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Free expression in schools: new cases show administrators should study the Constitution

Published: Monday, March 10 2014 7:50 p.m. MDT

Brianna Hawk, 15, left, and Kayla Martinez, 14, speak to reporters outside the U.S. Courthouse in Philadelphia on Wednesday, Feb. 20, 2013. The two teens have taken their fight over a school ban their "I (heart) Boobies!" bracelets to a U.S. appeals court. The Easton Area School District believes the bracelets have a sexual undertone that invites disruption in the classroom. But Hawk and Martinez say they merely hoped to promote breast cancer awareness at their middle school.

Matt Rourke, Associated Press

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This year has seen federal courts rule several cases involving student expression at school, each favoring students. The cases coincide with the anniversary of a 1969 Supreme Court ruling, Tinker v. Des Moines, that recognized students do not “shed their constitutional rights to freedom of speech or expression at the schoolhouse gate.”

A junior high school in Greensburg, Ind., unconstitutionally forced a male student to choose between playing basketball for the school and cutting his hair, according to a February ruling. The U.S. Court of Appeals for the 7th Circuit found that a hair-length policy that applies only to boys, and not to girls, is sex-based discrimination.

That isn’t per se unconstitutional — school policies that discriminate based on sex are permitted by the Equal Protection Clause of the 14th Amendment if reasonably related to legitimate pedagogical interests. In the Indiana case, the school’s stated intent was to project “a clean-cut image,” which the court found unconvincing.

The case was remanded to the federal court for the Southern District of Indiana to determine damages.

Earlier in February, the 9th Circuit Court of Appeals ruled that forcing students to wear school uniforms with a motto is a form of compelled speech. Since the free speech clause of the First Amendment protects “both the right to speak freely and the right to refrain from speaking,” uniforms with written speech face a higher burden than plain uniforms.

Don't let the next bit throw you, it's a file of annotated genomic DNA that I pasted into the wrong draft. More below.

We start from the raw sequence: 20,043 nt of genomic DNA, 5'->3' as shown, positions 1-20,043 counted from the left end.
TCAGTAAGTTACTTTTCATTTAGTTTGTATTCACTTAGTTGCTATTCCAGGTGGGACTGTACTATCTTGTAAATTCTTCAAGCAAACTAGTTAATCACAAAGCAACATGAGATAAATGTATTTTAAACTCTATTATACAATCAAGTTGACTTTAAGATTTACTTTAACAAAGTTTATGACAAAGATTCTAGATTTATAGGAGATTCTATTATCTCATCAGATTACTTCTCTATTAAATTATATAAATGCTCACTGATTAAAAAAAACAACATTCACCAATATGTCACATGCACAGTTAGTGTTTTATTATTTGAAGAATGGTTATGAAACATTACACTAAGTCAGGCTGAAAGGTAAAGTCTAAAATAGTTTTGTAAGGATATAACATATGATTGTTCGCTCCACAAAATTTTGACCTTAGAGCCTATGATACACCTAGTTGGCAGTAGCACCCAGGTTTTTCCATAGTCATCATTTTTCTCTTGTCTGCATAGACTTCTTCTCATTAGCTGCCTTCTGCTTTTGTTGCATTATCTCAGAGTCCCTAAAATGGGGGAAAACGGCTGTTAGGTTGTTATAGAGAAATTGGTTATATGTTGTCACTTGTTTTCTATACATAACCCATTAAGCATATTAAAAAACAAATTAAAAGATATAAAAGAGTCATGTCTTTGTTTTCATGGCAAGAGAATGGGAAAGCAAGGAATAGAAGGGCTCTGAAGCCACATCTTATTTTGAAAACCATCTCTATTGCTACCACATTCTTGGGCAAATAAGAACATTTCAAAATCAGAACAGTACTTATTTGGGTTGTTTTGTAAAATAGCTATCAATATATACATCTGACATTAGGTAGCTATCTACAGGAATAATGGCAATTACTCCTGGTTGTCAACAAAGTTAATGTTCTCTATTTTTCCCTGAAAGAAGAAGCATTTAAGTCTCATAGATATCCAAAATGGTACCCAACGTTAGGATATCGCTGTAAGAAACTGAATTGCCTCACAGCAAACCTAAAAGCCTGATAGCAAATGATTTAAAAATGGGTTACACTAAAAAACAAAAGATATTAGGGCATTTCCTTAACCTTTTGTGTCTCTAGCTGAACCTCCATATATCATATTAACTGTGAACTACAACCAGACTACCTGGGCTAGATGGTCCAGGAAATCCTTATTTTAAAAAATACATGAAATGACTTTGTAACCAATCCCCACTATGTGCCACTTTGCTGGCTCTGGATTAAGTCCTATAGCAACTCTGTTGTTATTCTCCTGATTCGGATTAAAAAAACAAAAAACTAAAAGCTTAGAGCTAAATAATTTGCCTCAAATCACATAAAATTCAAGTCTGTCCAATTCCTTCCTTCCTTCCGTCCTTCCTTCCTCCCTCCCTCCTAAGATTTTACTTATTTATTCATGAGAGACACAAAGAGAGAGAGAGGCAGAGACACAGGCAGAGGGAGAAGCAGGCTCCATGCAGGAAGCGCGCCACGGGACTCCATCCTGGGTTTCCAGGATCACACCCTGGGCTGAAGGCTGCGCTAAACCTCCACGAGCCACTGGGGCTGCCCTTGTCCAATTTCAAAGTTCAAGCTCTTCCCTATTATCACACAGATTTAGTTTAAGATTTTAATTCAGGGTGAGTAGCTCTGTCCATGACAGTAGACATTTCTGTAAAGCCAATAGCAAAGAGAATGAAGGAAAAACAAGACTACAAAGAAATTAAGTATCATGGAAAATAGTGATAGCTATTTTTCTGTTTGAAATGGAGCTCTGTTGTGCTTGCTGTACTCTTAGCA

A second issue invokes the constitutional maxim that clothing is a form of speech. The uniform policy provides an exemption — students may wear national youth organization uniforms, like Scouts, when appropriate. Other clothing, such as uniforms for local youth groups, is always impermissible. The court reasoned that this may favor certain forms of speech over others, which is called content-based restrictions. If this is the case, strict scrutiny applies.

The appellate court remanded the case to the district court, which incorrectly applied intermediate scrutiny and dismissed the case “for failure to state a claim.”

A final First Amendment case was settled on Feb. 17 when the University of Alabama apologized for removing a student organization’s graphic anti-abortion display a few days before a free-speech permit expired, according to AL.com.

On Monday, the U.S. Supreme Court declined to hear a school district's appeal in a case involving students' right to wear "I ♥ Boobies" breast-cancer-awareness bracelets, according to Reuters. The 3rd Circuit Court of Appeals ruled last year in favor of students Brianna Hawk and Kayla Martinez. The judges created a new rule for lewd speech in schools, ruling that plainly lewd speech can be banned, but if the speech is not plainly lewd and it addresses political or social issues it cannot be "categorically restricted." In this case, the speech was not plainly lewd and commented on a social issue, and "I ♥ Boobies" is therefore constitutionally protected speech.

In the last major Supreme Court case on school speech, Morse v. Frederick,decided in 2007, a public high school student was suspended for displaying a banner reading "BONG HITS 4 JESUS," which the court found can reasonably be interpreted as promoting illegal drug use.

Since the speech of students at public schools is not "automatically coextensive with the rights of adults in other settings," and because schools have an important interest in deterring drug use by schoolchildren, it was reasonable for the principal to decide in real-time that the speech could be suppressed, the justices ruled.

jhardy@deseretnews.com

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